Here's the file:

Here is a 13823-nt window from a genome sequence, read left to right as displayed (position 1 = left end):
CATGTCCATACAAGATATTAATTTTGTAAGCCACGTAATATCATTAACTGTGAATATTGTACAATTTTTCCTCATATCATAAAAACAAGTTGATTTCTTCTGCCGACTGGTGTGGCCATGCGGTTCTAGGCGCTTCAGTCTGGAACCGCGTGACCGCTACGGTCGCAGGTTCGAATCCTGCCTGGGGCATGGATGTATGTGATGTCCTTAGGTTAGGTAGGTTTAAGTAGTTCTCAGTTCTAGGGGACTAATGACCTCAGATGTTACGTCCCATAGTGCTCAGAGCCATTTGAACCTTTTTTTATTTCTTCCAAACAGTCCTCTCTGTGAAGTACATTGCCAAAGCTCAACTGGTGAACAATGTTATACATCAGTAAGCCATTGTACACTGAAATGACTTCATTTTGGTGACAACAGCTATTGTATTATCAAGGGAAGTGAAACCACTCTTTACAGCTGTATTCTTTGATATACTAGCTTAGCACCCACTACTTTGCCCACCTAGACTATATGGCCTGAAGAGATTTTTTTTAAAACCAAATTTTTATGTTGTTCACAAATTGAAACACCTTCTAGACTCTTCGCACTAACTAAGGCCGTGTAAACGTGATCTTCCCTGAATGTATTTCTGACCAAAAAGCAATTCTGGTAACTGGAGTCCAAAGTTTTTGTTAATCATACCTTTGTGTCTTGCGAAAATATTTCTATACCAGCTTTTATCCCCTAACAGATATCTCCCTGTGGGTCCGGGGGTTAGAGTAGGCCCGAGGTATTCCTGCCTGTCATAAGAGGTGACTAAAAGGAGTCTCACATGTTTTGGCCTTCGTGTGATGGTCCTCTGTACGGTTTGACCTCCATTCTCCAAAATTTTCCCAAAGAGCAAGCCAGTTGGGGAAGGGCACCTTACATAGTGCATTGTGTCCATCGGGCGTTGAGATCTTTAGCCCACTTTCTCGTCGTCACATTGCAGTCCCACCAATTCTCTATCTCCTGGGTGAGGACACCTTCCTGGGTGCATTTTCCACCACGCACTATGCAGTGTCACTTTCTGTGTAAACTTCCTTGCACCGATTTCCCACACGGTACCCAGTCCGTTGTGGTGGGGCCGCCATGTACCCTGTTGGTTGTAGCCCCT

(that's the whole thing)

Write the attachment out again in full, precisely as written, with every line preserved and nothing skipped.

Here is a 13823-nt window from a genome sequence, read left to right as displayed (position 1 = left end):
CATGTCCATACAAGATATTAATTTTGTAAGCCACGTAATATCATTAACTGTGAATATTGTACAATTTTTCCTCATATCATAAAAACAAGTTGATTTCTTCTGCCGACTGGTGTGGCCATGCGGTTCTAGGCGCTTCAGTCTGGAACCGCGTGACCGCTACGGTCGCAGGTTCGAATCCTGCCTGGGGCATGGATGTATGTGATGTCCTTAGGTTAGGTAGGTTTAAGTAGTTCTCAGTTCTAGGGGACTAATGACCTCAGATGTTACGTCCCATAGTGCTCAGAGCCATTTGAACCTTTTTTTATTTCTTCCAAACAGTCCTCTCTGTGAAGTACATTGCCAAAGCTCAACTGGTGAACAATGTTATACATCAGTAAGCCATTGTACACTGAAATGACTTCATTTTGGTGACAACAGCTATTGTATTATCAAGGGAAGTGAAACCACTCTTTACAGCTGTATTCTTTGATATACTAGCTTAGCACCCACTACTTTGCCCACCTAGACTATATGGCCTGAAGAGATTTTTTTTAAAACCAAATTTTTATGTTGTTCACAAATTGAAACACCTTCTAGACTCTTCGCACTAACTAAGGCCGTGTAAACGTGATCTTCCCTGAATGTATTTCTGACCAAAAAGCAATTCTGGTAACTGGAGTCCAAAGTTTTTGTTAATCATACCTTTGTGTCTTGCGAAAATATTTCTATACCAGCTTTTATCCCCTAACAGATATCTCCCTGTGGGTCCGGGGGTTAGAGTAGGCCCGAGGTATTCCTGCCTGTCATAAGAGGTGACTAAAAGGAGTCTCACATGTTTTGGCCTTCGTGTGATGGTCCTCTGTACGGTTTGACCTCCATTCTCCAAAATTTTCCCAAAGAGCAAGCCAGTTGGGGAAGGGCACCTTACATAGTGCATTGTGTCCATCGGGCGTTGAGATCTTTAGCCCACTTTCTCGTCGTCACATTGCAGTCCCACCAATTCTCTATCTCCTGGGTGAGGACACCTTCCTGGGTGCATTTTCCACCACGCACTATGCAGTGTCACTTTCTGTGTAAACTTCCTTGCACCGATTTCCCACACGGTACCCAGTCCGTTGTGGTGGGGCCGCCATGTACCCTGTTGGTTGTAGCCCCT